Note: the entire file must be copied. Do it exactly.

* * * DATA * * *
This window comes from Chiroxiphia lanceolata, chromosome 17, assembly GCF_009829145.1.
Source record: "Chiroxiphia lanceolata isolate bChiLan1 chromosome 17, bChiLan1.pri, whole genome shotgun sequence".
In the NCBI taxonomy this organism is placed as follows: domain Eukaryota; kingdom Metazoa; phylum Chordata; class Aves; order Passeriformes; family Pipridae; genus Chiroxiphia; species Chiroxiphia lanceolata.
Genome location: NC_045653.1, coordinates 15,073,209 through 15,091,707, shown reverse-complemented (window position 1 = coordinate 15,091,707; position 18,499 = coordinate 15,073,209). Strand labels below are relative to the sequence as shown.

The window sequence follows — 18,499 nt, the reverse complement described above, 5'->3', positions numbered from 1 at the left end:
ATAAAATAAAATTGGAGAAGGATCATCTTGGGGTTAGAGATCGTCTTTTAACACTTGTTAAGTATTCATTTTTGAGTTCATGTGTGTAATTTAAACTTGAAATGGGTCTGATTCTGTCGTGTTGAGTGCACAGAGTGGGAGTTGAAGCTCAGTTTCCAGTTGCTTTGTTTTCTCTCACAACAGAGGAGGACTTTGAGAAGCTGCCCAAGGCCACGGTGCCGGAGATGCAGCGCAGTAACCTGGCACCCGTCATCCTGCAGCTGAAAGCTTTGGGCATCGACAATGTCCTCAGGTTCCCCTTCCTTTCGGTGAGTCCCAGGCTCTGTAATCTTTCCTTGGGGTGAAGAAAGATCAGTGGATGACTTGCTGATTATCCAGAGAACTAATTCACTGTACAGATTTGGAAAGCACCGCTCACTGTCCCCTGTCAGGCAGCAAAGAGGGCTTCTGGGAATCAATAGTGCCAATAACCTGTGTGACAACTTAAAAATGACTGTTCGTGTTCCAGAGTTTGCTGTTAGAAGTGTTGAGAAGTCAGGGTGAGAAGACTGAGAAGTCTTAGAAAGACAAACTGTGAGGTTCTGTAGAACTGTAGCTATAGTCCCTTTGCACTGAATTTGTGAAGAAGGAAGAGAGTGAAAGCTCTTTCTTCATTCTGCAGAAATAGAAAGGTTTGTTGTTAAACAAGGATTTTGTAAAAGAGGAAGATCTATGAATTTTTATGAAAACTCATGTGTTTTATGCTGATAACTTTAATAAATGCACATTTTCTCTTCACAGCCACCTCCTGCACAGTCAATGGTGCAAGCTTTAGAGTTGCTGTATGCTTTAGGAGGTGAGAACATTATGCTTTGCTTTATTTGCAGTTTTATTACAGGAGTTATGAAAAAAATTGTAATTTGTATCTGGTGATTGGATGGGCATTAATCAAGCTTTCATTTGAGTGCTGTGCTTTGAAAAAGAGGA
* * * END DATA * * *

This window comes from Chiroxiphia lanceolata, chromosome 17, assembly GCF_009829145.1.
Source record: "Chiroxiphia lanceolata isolate bChiLan1 chromosome 17, bChiLan1.pri, whole genome shotgun sequence".
In the NCBI taxonomy this organism is placed as follows: domain Eukaryota; kingdom Metazoa; phylum Chordata; class Aves; order Passeriformes; family Pipridae; genus Chiroxiphia; species Chiroxiphia lanceolata.
Genome location: NC_045653.1, coordinates 15,073,209 through 15,091,707, shown reverse-complemented (window position 1 = coordinate 15,091,707; position 18,499 = coordinate 15,073,209). Strand labels below are relative to the sequence as shown.

The window sequence follows — 18,499 nt, the reverse complement described above, 5'->3', positions numbered from 1 at the left end:
ATAAAATAAAATTGGAGAAGGATCATCTTGGGGTTAGAGATCGTCTTTTAACACTTGTTAAGTATTCATTTTTGAGTTCATGTGTGTAATTTAAACTTGAAATGGGTCTGATTCTGTCGTGTTGAGTGCACAGAGTGGGAGTTGAAGCTCAGTTTCCAGTTGCTTTGTTTTCTCTCACAACAGAGGAGGACTTTGAGAAGCTGCCCAAGGCCACGGTGCCGGAGATGCAGCGCAGTAACCTGGCACCCGTCATCCTGCAGCTGAAAGCTTTGGGCATCGACAATGTCCTCAGGTTCCCCTTCCTTTCGGTGAGTCCCAGGCTCTGTAATCTTTCCTTGGGGTGAAGAAAGATCAGTGGATGACTTGCTGATTATCCAGAGAACTAATTCACTGTACAGATTTGGAAAGCACCGCTCACTGTCCCCTGTCAGGCAGCAAAGAGGGCTTCTGGGAATCAATAGTGCCAATAACCTGTGTGACAACTTAAAAATGACTGTTCGTGTTCCAGAGTTTGCTGTTAGAAGTGTTGAGAAGTCAGGGTGAGAAGACTGAGAAGTCTTAGAAAGACAAACTGTGAGGTTCTGTAGAACTGTAGCTATAGTCCCTTTGCACTGAATTTGTGAAGAAGGAAGAGAGTGAAAGCTCTTTCTTCATTCTGCAGAAATAGAAAGGTTTGTTGTTAAACAAGGATTTTGTAAAAGAGGAAGATCTATGAATTTTTATGAAAACTCATGTGTTTTATGCTGATAACTTTAATAAATGCACATTTTCTCTTCACAGCCACCTCCTGCACAGTCAATGGTGCAAGCTTTAGAGTTGCTGTATGCTTTAGGAGGTGAGAACATTATGCTTTGCTTTATTTGCAGTTTTATTACAGGAGTTATGAAAAAAATTGTAATTTGTATCTGGTGATTGGATGGGCATTAATCAAGCTTTCATTTGAGTGCTGTGCTTTGAAAAAGAGGA